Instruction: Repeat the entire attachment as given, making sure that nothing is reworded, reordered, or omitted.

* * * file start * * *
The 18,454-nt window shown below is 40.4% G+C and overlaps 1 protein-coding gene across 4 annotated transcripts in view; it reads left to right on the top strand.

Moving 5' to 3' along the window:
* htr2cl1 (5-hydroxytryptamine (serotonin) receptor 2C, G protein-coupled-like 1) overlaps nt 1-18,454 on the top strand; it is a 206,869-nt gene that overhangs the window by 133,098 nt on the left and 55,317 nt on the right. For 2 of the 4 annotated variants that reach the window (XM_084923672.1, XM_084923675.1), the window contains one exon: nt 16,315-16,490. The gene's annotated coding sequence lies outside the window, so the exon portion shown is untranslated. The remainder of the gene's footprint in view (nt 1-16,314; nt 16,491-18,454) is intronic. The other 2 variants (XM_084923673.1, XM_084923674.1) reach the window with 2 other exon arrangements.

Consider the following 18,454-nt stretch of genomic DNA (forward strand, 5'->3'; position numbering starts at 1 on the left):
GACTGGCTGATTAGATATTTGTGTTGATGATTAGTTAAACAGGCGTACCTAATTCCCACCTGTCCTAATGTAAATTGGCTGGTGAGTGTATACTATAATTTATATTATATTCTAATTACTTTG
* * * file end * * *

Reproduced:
The 18,454-nt window shown below is 40.4% G+C and overlaps 1 protein-coding gene across 4 annotated transcripts in view; it reads left to right on the top strand.

Moving 5' to 3' along the window:
* htr2cl1 (5-hydroxytryptamine (serotonin) receptor 2C, G protein-coupled-like 1) overlaps nt 1-18,454 on the top strand; it is a 206,869-nt gene that overhangs the window by 133,098 nt on the left and 55,317 nt on the right. For 2 of the 4 annotated variants that reach the window (XM_084923672.1, XM_084923675.1), the window contains one exon: nt 16,315-16,490. The gene's annotated coding sequence lies outside the window, so the exon portion shown is untranslated. The remainder of the gene's footprint in view (nt 1-16,314; nt 16,491-18,454) is intronic. The other 2 variants (XM_084923673.1, XM_084923674.1) reach the window with 2 other exon arrangements.

Consider the following 18,454-nt stretch of genomic DNA (forward strand, 5'->3'; position numbering starts at 1 on the left):
GACTGGCTGATTAGATATTTGTGTTGATGATTAGTTAAACAGGCGTACCTAATTCCCACCTGTCCTAATGTAAATTGGCTGGTGAGTGTATACTATAATTTATATTATATTCTAATTACTTTG